2016 1st  Quarter Commentary


Since May of 2015 the U.S. Stock Market has experienced dramatic fluctuations.  The Dow Jones Industrial Average, one of the primary indexes used to track the U.S. stock market, has literally bounced up and down like a yo-yo.

Point to Point Movements of the DJIA since May of 2015:








Although many things can affect the stock market, we feel that one of the primary reasons for the above phenomenon is the wide-spread regulatory uncertainty in the U.S. business and economic environment.   Since the recession of 2008, there has been a tremendous proliferation of regulatory changes across multiple industries:  energy production, automobile production, health care, banking, etc.

It isn’t just the regulations.  U.S. industries have been dealing with regulation for years.  It is the speed at which the regulations are being issued and the random timing of them. In order for companies to plan their business strategies, (which include expanding facilities, hiring, research, new products and services) they need to have regulatory stability.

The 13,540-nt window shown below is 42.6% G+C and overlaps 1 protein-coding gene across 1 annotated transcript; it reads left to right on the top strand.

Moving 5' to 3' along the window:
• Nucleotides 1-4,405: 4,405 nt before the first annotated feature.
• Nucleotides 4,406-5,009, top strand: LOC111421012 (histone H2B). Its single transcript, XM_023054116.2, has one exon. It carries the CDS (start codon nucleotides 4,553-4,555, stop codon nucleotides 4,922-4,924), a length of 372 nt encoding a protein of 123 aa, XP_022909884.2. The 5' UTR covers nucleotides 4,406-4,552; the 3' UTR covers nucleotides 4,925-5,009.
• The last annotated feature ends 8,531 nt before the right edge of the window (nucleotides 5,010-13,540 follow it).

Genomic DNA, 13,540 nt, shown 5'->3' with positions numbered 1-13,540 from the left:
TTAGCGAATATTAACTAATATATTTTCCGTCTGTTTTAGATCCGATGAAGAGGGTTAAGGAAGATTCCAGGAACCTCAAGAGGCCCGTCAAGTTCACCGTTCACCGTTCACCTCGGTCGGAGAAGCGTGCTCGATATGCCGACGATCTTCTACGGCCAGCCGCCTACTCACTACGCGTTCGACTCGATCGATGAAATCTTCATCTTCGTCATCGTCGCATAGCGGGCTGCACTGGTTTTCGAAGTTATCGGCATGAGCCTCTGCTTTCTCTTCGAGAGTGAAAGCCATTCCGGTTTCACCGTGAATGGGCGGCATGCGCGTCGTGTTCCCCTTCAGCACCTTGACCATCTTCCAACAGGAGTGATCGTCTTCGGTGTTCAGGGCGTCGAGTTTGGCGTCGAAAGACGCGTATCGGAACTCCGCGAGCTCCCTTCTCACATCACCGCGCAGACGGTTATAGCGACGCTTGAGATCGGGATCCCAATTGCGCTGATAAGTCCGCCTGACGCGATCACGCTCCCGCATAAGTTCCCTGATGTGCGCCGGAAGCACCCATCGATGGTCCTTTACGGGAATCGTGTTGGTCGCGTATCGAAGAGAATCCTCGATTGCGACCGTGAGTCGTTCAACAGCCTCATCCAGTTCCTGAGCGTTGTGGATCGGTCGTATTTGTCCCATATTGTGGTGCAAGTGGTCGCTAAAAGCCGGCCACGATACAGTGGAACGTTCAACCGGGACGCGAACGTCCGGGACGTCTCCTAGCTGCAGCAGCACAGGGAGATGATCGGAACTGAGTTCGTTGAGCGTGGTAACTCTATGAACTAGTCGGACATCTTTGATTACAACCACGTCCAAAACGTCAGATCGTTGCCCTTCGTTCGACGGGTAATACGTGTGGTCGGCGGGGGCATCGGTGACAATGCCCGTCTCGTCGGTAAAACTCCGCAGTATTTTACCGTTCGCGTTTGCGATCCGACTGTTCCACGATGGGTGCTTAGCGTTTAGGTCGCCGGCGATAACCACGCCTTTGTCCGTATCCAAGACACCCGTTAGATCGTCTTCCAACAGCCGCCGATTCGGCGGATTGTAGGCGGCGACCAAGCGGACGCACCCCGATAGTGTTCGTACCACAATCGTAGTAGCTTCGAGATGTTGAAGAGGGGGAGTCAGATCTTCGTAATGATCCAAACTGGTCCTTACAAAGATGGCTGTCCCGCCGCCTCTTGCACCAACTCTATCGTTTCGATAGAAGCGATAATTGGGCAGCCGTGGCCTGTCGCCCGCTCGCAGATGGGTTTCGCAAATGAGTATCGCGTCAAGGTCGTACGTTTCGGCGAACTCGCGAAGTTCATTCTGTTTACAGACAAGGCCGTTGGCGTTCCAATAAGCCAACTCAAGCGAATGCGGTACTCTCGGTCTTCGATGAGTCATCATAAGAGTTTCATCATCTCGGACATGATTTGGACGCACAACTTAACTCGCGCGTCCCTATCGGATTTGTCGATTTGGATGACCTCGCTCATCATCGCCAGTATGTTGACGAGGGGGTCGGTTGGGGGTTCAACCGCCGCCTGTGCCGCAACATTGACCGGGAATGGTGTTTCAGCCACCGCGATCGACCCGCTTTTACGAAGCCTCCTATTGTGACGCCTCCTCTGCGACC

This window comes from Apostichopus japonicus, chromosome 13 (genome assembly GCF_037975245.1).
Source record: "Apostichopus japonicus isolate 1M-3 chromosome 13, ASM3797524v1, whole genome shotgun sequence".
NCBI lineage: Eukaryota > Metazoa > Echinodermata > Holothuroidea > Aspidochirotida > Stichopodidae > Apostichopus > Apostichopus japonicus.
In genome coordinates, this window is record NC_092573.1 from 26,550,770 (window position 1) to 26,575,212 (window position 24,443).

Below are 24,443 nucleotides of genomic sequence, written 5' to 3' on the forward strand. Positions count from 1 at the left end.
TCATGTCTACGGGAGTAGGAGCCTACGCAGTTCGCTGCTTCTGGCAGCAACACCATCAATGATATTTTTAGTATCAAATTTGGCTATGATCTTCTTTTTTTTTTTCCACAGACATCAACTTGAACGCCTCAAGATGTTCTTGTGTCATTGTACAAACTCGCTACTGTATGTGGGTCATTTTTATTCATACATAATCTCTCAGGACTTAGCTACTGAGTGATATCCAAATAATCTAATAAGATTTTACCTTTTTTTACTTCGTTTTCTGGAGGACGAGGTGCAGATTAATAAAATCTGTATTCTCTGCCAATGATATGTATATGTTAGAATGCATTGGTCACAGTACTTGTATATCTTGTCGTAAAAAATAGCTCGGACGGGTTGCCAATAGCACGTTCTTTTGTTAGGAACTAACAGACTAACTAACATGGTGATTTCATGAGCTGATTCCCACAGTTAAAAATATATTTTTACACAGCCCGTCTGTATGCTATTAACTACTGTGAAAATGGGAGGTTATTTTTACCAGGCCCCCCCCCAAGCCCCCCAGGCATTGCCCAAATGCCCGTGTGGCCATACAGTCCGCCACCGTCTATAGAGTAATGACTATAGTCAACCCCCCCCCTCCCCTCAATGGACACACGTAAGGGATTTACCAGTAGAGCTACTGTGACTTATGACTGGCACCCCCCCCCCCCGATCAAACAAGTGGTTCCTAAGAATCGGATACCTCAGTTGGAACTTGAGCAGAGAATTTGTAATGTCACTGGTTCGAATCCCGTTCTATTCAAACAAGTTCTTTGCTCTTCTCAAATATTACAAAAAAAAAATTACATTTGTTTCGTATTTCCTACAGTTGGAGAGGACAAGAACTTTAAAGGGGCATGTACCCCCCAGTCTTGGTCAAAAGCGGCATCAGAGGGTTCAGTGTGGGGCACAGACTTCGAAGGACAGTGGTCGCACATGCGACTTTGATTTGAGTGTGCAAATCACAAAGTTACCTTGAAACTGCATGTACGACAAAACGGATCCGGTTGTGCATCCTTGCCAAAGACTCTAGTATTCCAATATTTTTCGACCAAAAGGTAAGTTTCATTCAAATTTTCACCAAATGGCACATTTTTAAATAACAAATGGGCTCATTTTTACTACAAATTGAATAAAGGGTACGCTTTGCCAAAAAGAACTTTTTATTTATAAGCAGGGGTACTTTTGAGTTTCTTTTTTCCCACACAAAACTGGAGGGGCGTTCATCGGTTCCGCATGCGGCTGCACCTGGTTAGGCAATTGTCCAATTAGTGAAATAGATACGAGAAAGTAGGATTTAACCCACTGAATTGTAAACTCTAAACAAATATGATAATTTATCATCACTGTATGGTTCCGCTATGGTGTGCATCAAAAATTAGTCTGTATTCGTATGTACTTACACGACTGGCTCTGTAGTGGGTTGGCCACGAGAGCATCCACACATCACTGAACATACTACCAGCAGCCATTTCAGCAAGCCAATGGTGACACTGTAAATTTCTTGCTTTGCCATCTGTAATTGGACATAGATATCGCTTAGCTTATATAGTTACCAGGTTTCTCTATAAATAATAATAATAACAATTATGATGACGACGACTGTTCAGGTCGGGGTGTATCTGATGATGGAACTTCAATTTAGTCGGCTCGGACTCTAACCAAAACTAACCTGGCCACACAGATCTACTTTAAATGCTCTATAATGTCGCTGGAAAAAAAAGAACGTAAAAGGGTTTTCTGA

As a consequence, the S&P 500 Companies currently hold $1.44 trillion in cash.  This is an unprecedented situation.  When asked why so much is being held in Cash instead of investing to expand their businesses, many CFO’s (Chief Financial Officers) respond by saying, “a fear of the unknown”.

The best way to understand the relationship of the regulatory uncertainty to the volatile stock market is to think of the Stock Market as a “horse” and the U.S. Economy as a “cart”.  The stock market “horse” sees U.S. companies loaded with cash so it wants to run.  The economic “cart” is stuck in the mud of regulatory uncertainty and can’t move.  Ultimately, the stock market tends to go the direction of the economy.  Consequently, if the “horse” gets too far ahead of the “cart”, it will simply correct and pull back to a reasonable level matching the economy.

The good news is that the S&P 500 Companies are loaded with cash!  Ultimately, when the regulatory environment begins to stabilize, that money should find its way back into U.S. businesses.  When that happens the real, underlying economy should begin to grow again, (i.e. the “cart” will start to get traction).  That is why we believe there is every reason to be optimistic about the long term rewards of participating in the U.S. market.




Sources: factset.com, CFO.com and the Wall Street Journal.

These are the opinions of Financial Professionals, Inc. and not necessarily those of Cambridge, are for informational purposes only, and should not be construed or acted upon as individualized investment advice. Indices mentioned are unmanaged and cannot be invested into directly.  Past performance is not a guarantee of future results.